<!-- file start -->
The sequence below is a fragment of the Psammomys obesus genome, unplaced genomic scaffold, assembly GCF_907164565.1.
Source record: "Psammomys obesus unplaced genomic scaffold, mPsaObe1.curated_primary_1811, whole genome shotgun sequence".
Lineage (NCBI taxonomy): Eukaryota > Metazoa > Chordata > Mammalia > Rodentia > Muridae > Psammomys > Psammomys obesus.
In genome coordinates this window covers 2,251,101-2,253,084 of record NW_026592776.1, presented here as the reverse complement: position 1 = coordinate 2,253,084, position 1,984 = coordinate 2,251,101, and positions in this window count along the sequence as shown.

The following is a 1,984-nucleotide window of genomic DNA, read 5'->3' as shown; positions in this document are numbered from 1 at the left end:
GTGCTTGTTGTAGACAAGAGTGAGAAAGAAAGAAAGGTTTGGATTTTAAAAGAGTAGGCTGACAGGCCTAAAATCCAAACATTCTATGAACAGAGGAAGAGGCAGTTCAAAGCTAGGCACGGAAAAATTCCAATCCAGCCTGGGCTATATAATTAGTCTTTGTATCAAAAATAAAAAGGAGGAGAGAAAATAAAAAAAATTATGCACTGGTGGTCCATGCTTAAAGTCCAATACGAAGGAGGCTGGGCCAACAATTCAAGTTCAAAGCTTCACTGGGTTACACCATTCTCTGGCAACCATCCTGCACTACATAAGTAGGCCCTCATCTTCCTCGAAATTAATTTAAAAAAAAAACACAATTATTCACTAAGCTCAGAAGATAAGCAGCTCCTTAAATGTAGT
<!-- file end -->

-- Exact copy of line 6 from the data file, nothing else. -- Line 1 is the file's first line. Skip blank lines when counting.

GTGCTTGTTGTAGACAAGAGTGAGAAAGAAAGAAAGGTTTGGATTTTAAAAGAGTAGGCTGACAGGCCTAAAATCCAAACATTCTATGAACAGAGGAAGAGGCAGTTCAAAGCTAGGCACGGAAAAATTCCAATCCAGCCTGGGCTATATAATTAGTCTTTGTATCAAAAATAAAAAGGAGGAGAGAAAATAAAAAAAATTATGCACTGGTGGTCCATGCTTAAAGTCCAATACGAAGGAGGCTGGGCCAACAATTCAAGTTCAAAGCTTCACTGGGTTACACCATTCTCTGGCAACCATCCTGCACTACATAAGTAGGCCCTCATCTTCCTCGAAATTAATTTAAAAAAAAAACACAATTATTCACTAAGCTCAGAAGATAAGCAGCTCCTTAAATGTAGT